5 Common Resume Mistakes and How to Fix Them
Your resume is at the core of your job search. A poorly crafted one will not only cost you the chance to land your dream job but will also consistently land you in the reject pile.
Spend enough time to perfect your resume. After all, you only have approximately 6 seconds before the recruiter decides to keep it or reject it. We’ve come up with the 5 most common resume mistakes along with tips to easily fix them.
Typos and grammatical errors
Nothing is more off-putting to a recruiter than a resume ridden with typos and grammatical errors. Typos are deadly as they’re interpreted to be a sign of carelessness and lack of attention to details. In a 2013 study by CareerBuilder, typos may lead 58% of employers to automatically dismiss a candidate.
The fix: Run your resume through multiple checks. If it isn’t yet, turn on your word processor’s built-in spell-check. Then check out Grammarly and Hemingway Editor for another layer of grammar and readability check. Reach out to a professional editor or proofreader and have them go over it. Having a pair of trained eyes is invaluable help as they will catch details you’re likely to overlook.
Inappropriate email address
Put yourself in the shoes of the hiring manager. What would you think of a candidate who uses an email address like email@example.com or firstname.lastname@example.org on a resume?
The fix: Keep it professional. Setting up an account using one of the free email providers such as Gmail and Outlook takes less than 5 minutes. A few standard examples: email@example.com, firstname.lastname@example.org, email@example.com
It’s even more impressive when you have your own domain. Examples: firstname.lastname@example.org, email@example.com, firstname.lastname@example.org
Irrelevant or outdated information
As you grow in your career, your resume should reflect that. However, there’s the temptation to overload your work history with irrelevant details. Unless it’s directly related to the position you’re applying for, there’s no need to include every company you’ve worked for, projects you’ve done, or clubs you’re a member of.
The fix: Keep your resume updated. Treat your work experience like a social media timeline where you present the most relevant work history targeted to the job where you want to get hired. Be cautious as well in listing your associations that may be in conflict with your potential employer.
Listing your current and past job descriptions is typical and easy, but it barely gives a clear idea about your performance. Make every word count when it comes to telling potential employers how you’re adding value to the companies you’ve worked for.
The fix: Cut the fluff and let facts and numbers talk. If you have KPIs, use them to quantify your achievements. In showcasing your skills, tech and language competencies, achievements — be as specific as possible. It’s even better if you can provide links as backup reference or proof. If you’re a creative or tech professional, providing links to your portfolio site or Github repo is standard.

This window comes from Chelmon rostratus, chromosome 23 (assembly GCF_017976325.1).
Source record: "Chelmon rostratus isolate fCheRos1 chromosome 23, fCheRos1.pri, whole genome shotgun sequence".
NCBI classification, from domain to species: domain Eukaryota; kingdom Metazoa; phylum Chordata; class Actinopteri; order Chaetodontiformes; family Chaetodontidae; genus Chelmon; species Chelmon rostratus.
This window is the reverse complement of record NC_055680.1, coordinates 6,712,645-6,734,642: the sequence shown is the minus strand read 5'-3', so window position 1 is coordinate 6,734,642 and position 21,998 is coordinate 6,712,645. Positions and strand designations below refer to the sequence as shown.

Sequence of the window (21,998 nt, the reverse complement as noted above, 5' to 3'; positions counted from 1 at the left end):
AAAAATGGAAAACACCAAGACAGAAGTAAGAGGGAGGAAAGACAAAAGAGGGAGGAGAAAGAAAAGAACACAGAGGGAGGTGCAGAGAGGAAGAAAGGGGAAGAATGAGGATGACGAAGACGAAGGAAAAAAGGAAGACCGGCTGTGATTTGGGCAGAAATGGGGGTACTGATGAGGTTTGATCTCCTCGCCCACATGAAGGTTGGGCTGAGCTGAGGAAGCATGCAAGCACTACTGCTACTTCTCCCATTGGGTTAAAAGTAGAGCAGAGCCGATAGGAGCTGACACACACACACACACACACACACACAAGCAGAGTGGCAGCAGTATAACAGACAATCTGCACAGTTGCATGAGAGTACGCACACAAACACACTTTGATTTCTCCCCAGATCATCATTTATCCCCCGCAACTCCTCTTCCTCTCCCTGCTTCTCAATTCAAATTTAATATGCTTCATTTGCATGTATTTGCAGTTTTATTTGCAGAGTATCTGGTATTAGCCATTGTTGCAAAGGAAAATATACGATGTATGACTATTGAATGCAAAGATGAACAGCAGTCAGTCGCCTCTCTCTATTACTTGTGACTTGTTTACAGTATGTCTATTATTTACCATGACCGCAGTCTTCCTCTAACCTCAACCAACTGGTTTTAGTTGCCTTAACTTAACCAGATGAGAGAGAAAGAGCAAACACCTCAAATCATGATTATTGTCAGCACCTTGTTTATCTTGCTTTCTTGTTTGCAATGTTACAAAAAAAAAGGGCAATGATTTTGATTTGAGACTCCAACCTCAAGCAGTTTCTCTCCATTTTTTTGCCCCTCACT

Poor design and formatting
Design matters. A visually appealing resume stands out immediately from those sporting the same old boring templates. This doesn’t mean you need to use fancy fonts or elaborate layout.
Sometimes all you need is to add enough whitespace, use a readable font-size, or put a bit of color to highlight specific details. Make readability, clarity, and accessibility the goals of your resume design and formatting. To give you an idea, check out these examples of uncluttered resumes.
The fix: Go for a clean-looking layout where the text is easy to scan and crucial info like contact details are easy to find. Break blocks of text down into 1-2 line bullet points. Indicate the importance of text by using different font sizes, underlining/bolding, or using a different color.
Free online design tools such as Canva, LiveCareer’s Resume Builder, TopCV, CV Maker, and many others make it easy these days to create a resume. In some of these services, you can even import your LinkedIn profile and generate a downloadable CV.
Note: Employers might require submitting your resume in a certain format for their Applicant Tracking System (ATS). Make sure that if you’re submitting yours in PDF, it’s not saved as an image beforehand. One way of knowing this is by checking if you can copy-paste content from the PDF to a text file.
Overall, your resume tells your story as a professional. Thus, it needs to be clear, concise and tailored for the position you’re applying for. If a piece of paper is your best chance of getting an interview for a job you’d love to have, then you need to give it your all. We hope these tips put you on the path of getting hired. Good luck!
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